I couldn’t see a thing. It was too sunny. And I was coming out of the back of a dark airplane.
When we departed from Qatar to head into theater (that’s what they call a warzone, “theater”), they packed us in to the back of the cargo plane. There were only like ten of us on there. The rest of it was gear. I think we must have been all stragglers. I went overseas alone, without a unit. I’d sync up once I got over there.
The ride up to altitude was death-hot. Then at altitude it was freezing, and our clothes, soaked through with sweat, froze. The kid next to me — I never got his name — fell asleep, and then vomited all over himself when we made our corkscrew descent into Iraq. He kept his eyes closed during it all.
I grew up a middle-class kid in a suburb an hour outside of Boston. I got good grades in high school and went off to college. Three months earlier, I had been sitting in lecture in law school. Now I was here.
The sound of gunfire isn’t like it is in the movies. It’s like a popping sound. Even more disconcerting to me, because it seemed like any one of those pops could hurt me. Like it could weave through whatever was between it and me in the distance, and get me. If it had been louder, like an explosion, like it is in the movies, it would have seemed too big to really hurt me. Like in the way a thunderclap can’t really hurt you. But the little pops were there in the back of your mind, chalked up to things that are different now.
I grabbed my bags and headed over to “billeting.” I needed to find out where I was going. How to get to my unit. I didn’t know.
I met a Colonel in my first hour or so after landing. He looked bad in his uniform and was really out of shape. I latched on to him. I was a junior officer, but he pulled weight, and he was an Air Force guy like me. He got me into his high-ranking-officer-quarters for the night. We had A/C and I slept like the dead that night.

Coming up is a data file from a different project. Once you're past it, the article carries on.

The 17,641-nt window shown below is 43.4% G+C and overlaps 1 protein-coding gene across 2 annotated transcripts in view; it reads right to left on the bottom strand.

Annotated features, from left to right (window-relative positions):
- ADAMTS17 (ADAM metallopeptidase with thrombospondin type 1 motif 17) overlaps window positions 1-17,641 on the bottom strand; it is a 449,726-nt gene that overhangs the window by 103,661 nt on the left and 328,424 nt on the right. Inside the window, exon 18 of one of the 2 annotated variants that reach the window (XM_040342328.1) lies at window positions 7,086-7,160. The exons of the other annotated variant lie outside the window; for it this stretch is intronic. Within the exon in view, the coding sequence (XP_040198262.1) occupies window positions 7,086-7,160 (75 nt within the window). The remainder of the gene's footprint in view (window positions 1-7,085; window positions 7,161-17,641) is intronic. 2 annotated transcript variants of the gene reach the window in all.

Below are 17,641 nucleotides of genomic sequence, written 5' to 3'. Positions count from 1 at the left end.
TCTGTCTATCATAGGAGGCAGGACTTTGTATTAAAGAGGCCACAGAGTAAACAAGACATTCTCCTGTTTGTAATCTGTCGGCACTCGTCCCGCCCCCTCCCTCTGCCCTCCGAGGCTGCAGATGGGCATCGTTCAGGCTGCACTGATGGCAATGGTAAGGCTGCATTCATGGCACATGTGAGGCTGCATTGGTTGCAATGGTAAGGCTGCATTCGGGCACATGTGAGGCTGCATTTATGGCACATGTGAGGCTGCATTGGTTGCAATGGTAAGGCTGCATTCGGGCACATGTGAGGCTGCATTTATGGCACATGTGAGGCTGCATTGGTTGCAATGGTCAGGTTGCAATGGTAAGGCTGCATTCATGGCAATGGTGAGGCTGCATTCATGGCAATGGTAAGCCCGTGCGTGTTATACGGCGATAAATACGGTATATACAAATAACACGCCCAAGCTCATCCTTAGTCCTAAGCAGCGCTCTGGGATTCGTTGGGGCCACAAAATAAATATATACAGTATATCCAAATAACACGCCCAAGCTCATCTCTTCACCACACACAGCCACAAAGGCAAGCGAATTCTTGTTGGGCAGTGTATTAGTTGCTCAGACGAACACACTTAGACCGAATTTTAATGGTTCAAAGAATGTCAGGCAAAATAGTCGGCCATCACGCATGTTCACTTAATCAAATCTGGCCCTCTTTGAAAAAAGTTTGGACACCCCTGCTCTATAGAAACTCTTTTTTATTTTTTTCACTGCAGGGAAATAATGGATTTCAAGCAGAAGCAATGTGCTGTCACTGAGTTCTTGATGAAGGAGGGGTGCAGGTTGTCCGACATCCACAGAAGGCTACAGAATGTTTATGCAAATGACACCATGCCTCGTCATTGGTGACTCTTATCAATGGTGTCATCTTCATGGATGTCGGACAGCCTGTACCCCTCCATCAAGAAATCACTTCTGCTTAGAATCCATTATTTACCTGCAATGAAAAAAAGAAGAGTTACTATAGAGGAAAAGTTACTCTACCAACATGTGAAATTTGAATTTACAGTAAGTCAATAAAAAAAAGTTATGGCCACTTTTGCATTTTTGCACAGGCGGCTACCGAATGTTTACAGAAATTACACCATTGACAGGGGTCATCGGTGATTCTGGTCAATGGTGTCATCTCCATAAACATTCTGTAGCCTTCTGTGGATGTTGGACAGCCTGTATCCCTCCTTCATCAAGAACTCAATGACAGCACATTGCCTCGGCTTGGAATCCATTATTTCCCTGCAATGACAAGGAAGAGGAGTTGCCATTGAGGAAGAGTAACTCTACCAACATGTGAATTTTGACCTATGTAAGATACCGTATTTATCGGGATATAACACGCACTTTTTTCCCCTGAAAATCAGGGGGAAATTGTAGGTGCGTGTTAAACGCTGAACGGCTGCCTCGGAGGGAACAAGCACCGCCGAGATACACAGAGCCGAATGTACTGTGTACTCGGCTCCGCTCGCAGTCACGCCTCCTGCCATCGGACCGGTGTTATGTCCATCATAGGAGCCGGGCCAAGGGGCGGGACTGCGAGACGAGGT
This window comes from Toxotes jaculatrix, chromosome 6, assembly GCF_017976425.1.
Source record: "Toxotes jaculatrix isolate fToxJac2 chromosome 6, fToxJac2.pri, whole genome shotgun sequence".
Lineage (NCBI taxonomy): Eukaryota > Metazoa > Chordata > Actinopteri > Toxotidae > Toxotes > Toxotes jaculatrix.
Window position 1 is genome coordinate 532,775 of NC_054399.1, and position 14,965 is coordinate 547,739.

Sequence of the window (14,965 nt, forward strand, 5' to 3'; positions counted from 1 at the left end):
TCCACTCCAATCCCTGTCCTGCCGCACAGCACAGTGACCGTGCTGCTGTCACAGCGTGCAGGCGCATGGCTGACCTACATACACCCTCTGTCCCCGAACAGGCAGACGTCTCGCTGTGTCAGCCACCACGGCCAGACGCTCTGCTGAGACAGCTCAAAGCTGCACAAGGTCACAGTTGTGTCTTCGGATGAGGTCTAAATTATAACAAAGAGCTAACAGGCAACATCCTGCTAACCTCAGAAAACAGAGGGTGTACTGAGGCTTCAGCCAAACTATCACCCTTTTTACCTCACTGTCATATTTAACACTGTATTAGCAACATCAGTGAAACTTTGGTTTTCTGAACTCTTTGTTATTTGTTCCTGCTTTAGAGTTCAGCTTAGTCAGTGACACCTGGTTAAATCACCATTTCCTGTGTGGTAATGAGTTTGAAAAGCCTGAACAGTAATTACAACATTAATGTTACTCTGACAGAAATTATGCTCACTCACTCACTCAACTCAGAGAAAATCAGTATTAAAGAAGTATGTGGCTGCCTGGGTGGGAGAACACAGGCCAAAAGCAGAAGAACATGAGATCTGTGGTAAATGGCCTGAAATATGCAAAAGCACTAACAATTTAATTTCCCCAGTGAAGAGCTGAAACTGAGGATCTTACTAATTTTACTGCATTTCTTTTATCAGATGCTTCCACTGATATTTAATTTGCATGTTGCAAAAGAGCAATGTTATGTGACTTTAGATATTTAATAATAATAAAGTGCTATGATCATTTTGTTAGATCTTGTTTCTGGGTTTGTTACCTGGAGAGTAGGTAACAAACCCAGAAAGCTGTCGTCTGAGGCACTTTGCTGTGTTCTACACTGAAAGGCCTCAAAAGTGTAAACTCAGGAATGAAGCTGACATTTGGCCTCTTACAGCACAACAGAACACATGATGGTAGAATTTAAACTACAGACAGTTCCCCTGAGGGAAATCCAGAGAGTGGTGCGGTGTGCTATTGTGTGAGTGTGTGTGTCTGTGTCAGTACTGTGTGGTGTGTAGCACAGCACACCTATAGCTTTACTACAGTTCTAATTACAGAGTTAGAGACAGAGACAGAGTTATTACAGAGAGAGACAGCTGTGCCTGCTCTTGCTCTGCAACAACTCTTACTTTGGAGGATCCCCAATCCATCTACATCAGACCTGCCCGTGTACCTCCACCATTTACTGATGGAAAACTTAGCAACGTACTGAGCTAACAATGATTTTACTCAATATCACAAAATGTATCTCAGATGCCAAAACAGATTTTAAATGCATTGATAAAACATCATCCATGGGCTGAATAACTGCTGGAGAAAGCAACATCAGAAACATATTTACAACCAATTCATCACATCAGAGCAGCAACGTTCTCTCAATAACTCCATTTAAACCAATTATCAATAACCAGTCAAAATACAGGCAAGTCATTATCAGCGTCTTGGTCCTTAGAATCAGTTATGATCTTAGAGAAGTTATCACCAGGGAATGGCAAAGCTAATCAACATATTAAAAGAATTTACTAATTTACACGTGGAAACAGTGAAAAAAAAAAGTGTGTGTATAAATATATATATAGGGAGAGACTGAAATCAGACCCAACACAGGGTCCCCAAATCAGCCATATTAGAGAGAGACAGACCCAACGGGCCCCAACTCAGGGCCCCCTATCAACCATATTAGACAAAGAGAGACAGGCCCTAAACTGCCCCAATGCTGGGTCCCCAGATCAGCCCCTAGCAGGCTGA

The next day, I almost took the wrong “bus into town,” to my unit. Thankfully, I took the right bus. Someone pointed me in the right direction before my mistake was complete. I was grateful for that guy that day. But I knew the ride was underway. Everything was so disorganized. Much more than I thought it would be.
I departed early in the morning before sunrise with a bunch of others I’d never met. This still was not my unit. We headed for the general area where I’d be living and working for the next several months. We took an armored vehicle.
On the ride over there, my shrapnel-proof eyewear fogged up completely, to the point that I couldn’t see any thing at all anymore. But I was the new guy, and I didn’t want to be the one dork who pulled off his glasses to wipe them down. No one else was doing that. So I just rode like that, blind. It was pitch black outside, anyway. Screw it.
I was an empty bucket sitting there. I wasn’t much of anything. Just a sweaty, blind man on a bus.
Ben Dunay lives and works in Cambridge, MA.